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Microfluidic Networks

Droplet-based microfluidic devices are now being successfully applied to studies in microbiology, detection and identification of pathogens, biotechnological applications and antibiotic susceptibility testing. In such systems, droplets are generated at rates up to several kHz and further carried and processed on the device. To perform a targeted analysis on the device, droplets undergo a number of unit operations (e.g., diluting, mixing or splitting) in a fixed and predefined order, which limits the flexibility and reusability of a microfluidic device.
Recently, microfluidic networks have been introduced as a new research field, which aims at realizing programmable and flexible microfluidic devices- a concept inspired by the conventional computer networks. In such systems, multiple Lab-on-a-Chip devices, each performing a different unit operation, are interconnected in a microfluidic network through a microfluidic switch. Using the microfluidic switch, it is possible to perform unit operations in arbitrary order, leading to programmable and flexible microfluidic platform that can be used for multiple applications.

Microfluidic Networks


Werner Haselmayr

Potential Applications

  • Screening of Waterborne Pathogens (joint project with Heriot-Watt University, Edinburgh, UK): Despite having modern water purification systems in place, waterborne pathogens are still a big threat to humans and livestock being responsible for an estimated 1.9 million human deaths each year. Due to their small size of 5 µm, micro-scale detection systems are still needed for finding new means of inactivating the water parasites. Utilizing microfluidic network for this application enables investigating the robustness of pathogens, which cannot be detected or deactivated using commercial water purification systems. Employing microfluidic networks, such pathogens can be tested for a number of disinfectants in a short time on a single microfluidic device. Moreover, since microfluidic networks are passive systems (they do not require any on-chip electronics), the viability of pathogens during testing is not compromised. The aim of the project is to develop first microfluidic platform that will meet industrial requirements for waterborne pathogen screening.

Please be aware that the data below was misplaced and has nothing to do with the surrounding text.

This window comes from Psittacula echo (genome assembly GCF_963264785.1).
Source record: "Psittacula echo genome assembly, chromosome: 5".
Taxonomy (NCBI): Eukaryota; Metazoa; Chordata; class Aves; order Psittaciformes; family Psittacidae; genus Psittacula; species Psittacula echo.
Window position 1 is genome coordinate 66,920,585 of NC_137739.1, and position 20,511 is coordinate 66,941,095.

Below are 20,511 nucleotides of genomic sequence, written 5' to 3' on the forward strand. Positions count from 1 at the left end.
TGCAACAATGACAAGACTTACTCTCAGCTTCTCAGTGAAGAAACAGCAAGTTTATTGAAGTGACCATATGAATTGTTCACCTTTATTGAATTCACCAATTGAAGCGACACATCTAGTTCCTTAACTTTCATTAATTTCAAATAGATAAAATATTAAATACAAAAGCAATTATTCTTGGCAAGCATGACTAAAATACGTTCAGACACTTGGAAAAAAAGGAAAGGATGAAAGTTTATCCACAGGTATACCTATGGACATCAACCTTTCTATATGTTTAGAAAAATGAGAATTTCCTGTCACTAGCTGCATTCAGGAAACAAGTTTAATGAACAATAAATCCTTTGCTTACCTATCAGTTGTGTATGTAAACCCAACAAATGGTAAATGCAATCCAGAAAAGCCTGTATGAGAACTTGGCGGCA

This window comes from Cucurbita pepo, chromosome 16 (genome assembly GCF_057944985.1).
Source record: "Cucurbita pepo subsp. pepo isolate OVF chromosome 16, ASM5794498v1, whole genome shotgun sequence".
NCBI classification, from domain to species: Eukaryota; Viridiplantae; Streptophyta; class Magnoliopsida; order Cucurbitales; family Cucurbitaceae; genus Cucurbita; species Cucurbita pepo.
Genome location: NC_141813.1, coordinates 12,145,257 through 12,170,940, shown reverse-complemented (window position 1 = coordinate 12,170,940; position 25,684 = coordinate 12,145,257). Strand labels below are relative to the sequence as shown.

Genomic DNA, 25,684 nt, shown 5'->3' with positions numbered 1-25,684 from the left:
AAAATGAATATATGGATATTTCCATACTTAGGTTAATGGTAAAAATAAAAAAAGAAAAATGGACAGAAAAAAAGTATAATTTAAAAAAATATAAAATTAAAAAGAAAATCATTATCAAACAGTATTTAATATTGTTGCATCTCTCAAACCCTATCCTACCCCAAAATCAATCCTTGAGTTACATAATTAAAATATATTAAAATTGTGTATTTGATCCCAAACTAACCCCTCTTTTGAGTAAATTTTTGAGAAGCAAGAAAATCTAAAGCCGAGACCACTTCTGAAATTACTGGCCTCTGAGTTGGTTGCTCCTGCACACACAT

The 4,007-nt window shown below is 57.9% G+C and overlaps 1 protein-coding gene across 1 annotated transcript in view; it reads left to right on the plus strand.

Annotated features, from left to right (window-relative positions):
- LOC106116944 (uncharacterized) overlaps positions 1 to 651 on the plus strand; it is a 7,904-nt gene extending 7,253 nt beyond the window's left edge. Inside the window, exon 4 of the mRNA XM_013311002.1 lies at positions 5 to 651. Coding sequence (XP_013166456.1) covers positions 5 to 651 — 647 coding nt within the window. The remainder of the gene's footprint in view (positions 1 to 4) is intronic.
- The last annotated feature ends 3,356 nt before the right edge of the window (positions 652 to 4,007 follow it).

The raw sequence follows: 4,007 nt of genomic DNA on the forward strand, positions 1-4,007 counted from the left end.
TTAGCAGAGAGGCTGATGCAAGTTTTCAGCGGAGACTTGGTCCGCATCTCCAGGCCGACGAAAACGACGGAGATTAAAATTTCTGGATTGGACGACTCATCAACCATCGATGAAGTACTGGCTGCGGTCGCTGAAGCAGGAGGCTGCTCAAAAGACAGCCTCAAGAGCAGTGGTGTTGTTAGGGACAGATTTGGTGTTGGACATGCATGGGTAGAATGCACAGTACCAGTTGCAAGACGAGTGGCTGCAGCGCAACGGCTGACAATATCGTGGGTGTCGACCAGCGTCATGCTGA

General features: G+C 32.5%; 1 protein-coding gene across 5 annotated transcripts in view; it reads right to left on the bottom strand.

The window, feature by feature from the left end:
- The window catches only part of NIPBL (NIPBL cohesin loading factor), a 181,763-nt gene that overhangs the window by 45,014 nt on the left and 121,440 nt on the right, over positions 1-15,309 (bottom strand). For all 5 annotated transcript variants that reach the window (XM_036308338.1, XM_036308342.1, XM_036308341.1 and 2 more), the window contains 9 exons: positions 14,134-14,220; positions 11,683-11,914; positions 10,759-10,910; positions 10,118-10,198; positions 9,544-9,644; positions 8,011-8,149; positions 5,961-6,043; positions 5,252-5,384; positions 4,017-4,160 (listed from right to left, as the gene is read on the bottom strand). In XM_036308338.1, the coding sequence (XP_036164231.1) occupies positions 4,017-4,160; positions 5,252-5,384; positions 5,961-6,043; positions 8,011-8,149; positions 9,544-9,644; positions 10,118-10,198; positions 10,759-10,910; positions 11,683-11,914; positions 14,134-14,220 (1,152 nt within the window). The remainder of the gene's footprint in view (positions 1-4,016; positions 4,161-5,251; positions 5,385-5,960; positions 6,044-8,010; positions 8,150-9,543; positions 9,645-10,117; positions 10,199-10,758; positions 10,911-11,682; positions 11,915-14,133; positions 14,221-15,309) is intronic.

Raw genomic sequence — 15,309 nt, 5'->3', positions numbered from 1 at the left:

• Fast and Flexible Drug Screening: The pharmaceutical industry lacks insight into which bacteria are antibiotic resistant, or what exact amount of antibiotics is required for treating specific bacteria. Standard laboratory procedures are time demanding, expensive and lack of flexibility. For this reason, it is essential to have a platform, which allows high-throughput screening and antibiotic susceptibility testing of various bacteria. The proposed microfluidic network shown below can be used to generate droplets on demand (DoD), meaning droplets of arbitrary volumes that encapsulate various types and concentrations of antibiotics. The droplets are routed towards a micro reactor stage (LoC) where human cells (e.g., lung cells) are immobilized. Directing arbitrary number of droplets with antibiotics towards multiple microreactor stage enables fast and cheap drug screening.

Research Topics


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